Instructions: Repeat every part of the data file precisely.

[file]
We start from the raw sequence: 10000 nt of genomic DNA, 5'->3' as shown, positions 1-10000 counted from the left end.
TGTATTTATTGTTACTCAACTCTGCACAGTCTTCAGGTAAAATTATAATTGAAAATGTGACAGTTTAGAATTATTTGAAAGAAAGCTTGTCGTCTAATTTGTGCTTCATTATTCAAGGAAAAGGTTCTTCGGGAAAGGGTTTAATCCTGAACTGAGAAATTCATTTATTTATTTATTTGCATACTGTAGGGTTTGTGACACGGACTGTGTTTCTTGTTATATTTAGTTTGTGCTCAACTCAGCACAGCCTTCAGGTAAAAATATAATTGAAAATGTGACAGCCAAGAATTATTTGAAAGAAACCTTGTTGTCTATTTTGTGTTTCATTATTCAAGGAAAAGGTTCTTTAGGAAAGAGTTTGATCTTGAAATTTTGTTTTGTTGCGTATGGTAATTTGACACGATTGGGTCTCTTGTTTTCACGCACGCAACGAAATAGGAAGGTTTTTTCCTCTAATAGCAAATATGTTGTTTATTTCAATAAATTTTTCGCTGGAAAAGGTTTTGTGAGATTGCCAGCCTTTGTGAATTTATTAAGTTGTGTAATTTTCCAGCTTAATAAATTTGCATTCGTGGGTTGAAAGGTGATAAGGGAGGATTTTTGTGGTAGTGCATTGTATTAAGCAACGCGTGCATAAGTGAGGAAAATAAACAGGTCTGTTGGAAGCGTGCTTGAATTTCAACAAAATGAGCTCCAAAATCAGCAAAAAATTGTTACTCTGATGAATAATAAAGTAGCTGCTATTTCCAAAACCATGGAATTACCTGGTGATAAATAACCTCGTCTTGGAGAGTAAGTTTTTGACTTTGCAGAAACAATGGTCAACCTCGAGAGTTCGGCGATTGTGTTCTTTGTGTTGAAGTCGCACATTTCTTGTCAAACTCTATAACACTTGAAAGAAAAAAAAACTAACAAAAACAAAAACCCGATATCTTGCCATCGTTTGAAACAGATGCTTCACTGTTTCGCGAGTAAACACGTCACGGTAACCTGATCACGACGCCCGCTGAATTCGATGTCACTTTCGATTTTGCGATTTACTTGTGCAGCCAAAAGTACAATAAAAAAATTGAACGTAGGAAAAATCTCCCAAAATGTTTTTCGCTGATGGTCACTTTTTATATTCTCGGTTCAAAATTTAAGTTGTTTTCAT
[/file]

We start from the raw sequence: 10000 nt of genomic DNA, 5'->3' as shown, positions 1-10000 counted from the left end.
TGTATTTATTGTTACTCAACTCTGCACAGTCTTCAGGTAAAATTATAATTGAAAATGTGACAGTTTAGAATTATTTGAAAGAAAGCTTGTCGTCTAATTTGTGCTTCATTATTCAAGGAAAAGGTTCTTCGGGAAAGGGTTTAATCCTGAACTGAGAAATTCATTTATTTATTTATTTGCATACTGTAGGGTTTGTGACACGGACTGTGTTTCTTGTTATATTTAGTTTGTGCTCAACTCAGCACAGCCTTCAGGTAAAAATATAATTGAAAATGTGACAGCCAAGAATTATTTGAAAGAAACCTTGTTGTCTATTTTGTGTTTCATTATTCAAGGAAAAGGTTCTTTAGGAAAGAGTTTGATCTTGAAATTTTGTTTTGTTGCGTATGGTAATTTGACACGATTGGGTCTCTTGTTTTCACGCACGCAACGAAATAGGAAGGTTTTTTCCTCTAATAGCAAATATGTTGTTTATTTCAATAAATTTTTCGCTGGAAAAGGTTTTGTGAGATTGCCAGCCTTTGTGAATTTATTAAGTTGTGTAATTTTCCAGCTTAATAAATTTGCATTCGTGGGTTGAAAGGTGATAAGGGAGGATTTTTGTGGTAGTGCATTGTATTAAGCAACGCGTGCATAAGTGAGGAAAATAAACAGGTCTGTTGGAAGCGTGCTTGAATTTCAACAAAATGAGCTCCAAAATCAGCAAAAAATTGTTACTCTGATGAATAATAAAGTAGCTGCTATTTCCAAAACCATGGAATTACCTGGTGATAAATAACCTCGTCTTGGAGAGTAAGTTTTTGACTTTGCAGAAACAATGGTCAACCTCGAGAGTTCGGCGATTGTGTTCTTTGTGTTGAAGTCGCACATTTCTTGTCAAACTCTATAACACTTGAAAGAAAAAAAAACTAACAAAAACAAAAACCCGATATCTTGCCATCGTTTGAAACAGATGCTTCACTGTTTCGCGAGTAAACACGTCACGGTAACCTGATCACGACGCCCGCTGAATTCGATGTCACTTTCGATTTTGCGATTTACTTGTGCAGCCAAAAGTACAATAAAAAAATTGAACGTAGGAAAAATCTCCCAAAATGTTTTTCGCTGATGGTCACTTTTTATATTCTCGGTTCAAAATTTAAGTTGTTTTCAT